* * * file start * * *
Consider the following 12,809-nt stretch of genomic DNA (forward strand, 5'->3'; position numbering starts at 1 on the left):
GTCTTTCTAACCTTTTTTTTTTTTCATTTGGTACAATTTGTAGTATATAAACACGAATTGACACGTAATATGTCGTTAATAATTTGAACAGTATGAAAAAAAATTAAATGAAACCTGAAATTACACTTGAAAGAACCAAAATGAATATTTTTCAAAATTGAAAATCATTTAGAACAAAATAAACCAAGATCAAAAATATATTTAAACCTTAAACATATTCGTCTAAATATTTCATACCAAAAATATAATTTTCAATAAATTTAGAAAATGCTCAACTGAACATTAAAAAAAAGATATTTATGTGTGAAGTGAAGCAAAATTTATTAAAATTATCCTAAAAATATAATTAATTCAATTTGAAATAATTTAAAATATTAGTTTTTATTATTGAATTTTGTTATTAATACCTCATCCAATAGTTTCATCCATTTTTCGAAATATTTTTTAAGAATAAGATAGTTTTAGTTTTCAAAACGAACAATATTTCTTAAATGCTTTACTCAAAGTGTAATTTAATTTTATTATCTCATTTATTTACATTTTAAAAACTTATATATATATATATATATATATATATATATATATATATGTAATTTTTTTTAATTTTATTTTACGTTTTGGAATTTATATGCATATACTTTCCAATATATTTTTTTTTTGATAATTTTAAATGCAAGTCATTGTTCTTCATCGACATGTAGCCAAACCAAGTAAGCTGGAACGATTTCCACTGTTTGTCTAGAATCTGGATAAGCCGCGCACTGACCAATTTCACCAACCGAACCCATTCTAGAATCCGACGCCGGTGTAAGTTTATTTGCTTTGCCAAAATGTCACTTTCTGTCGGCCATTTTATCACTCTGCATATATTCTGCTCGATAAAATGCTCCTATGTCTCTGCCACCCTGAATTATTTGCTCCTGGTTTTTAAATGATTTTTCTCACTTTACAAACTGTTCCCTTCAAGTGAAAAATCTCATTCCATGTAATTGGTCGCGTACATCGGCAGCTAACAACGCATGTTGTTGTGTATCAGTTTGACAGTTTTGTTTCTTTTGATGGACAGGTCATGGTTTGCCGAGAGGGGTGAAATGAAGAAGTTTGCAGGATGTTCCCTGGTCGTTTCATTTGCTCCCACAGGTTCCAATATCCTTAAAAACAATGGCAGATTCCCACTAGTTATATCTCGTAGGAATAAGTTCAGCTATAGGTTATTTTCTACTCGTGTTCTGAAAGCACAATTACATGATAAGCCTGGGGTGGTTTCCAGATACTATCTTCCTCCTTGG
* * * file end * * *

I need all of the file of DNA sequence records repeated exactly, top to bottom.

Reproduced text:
Consider the following 12,809-nt stretch of genomic DNA (forward strand, 5'->3'; position numbering starts at 1 on the left):
GTCTTTCTAACCTTTTTTTTTTTTCATTTGGTACAATTTGTAGTATATAAACACGAATTGACACGTAATATGTCGTTAATAATTTGAACAGTATGAAAAAAAATTAAATGAAACCTGAAATTACACTTGAAAGAACCAAAATGAATATTTTTCAAAATTGAAAATCATTTAGAACAAAATAAACCAAGATCAAAAATATATTTAAACCTTAAACATATTCGTCTAAATATTTCATACCAAAAATATAATTTTCAATAAATTTAGAAAATGCTCAACTGAACATTAAAAAAAAGATATTTATGTGTGAAGTGAAGCAAAATTTATTAAAATTATCCTAAAAATATAATTAATTCAATTTGAAATAATTTAAAATATTAGTTTTTATTATTGAATTTTGTTATTAATACCTCATCCAATAGTTTCATCCATTTTTCGAAATATTTTTTAAGAATAAGATAGTTTTAGTTTTCAAAACGAACAATATTTCTTAAATGCTTTACTCAAAGTGTAATTTAATTTTATTATCTCATTTATTTACATTTTAAAAACTTATATATATATATATATATATATATATATATATATATATGTAATTTTTTTTAATTTTATTTTACGTTTTGGAATTTATATGCATATACTTTCCAATATATTTTTTTTTTGATAATTTTAAATGCAAGTCATTGTTCTTCATCGACATGTAGCCAAACCAAGTAAGCTGGAACGATTTCCACTGTTTGTCTAGAATCTGGATAAGCCGCGCACTGACCAATTTCACCAACCGAACCCATTCTAGAATCCGACGCCGGTGTAAGTTTATTTGCTTTGCCAAAATGTCACTTTCTGTCGGCCATTTTATCACTCTGCATATATTCTGCTCGATAAAATGCTCCTATGTCTCTGCCACCCTGAATTATTTGCTCCTGGTTTTTAAATGATTTTTCTCACTTTACAAACTGTTCCCTTCAAGTGAAAAATCTCATTCCATGTAATTGGTCGCGTACATCGGCAGCTAACAACGCATGTTGTTGTGTATCAGTTTGACAGTTTTGTTTCTTTTGATGGACAGGTCATGGTTTGCCGAGAGGGGTGAAATGAAGAAGTTTGCAGGATGTTCCCTGGTCGTTTCATTTGCTCCCACAGGTTCCAATATCCTTAAAAACAATGGCAGATTCCCACTAGTTATATCTCGTAGGAATAAGTTCAGCTATAGGTTATTTTCTACTCGTGTTCTGAAAGCACAATTACATGATAAGCCTGGGGTGGTTTCCAGATACTATCTTCCTCCTTGG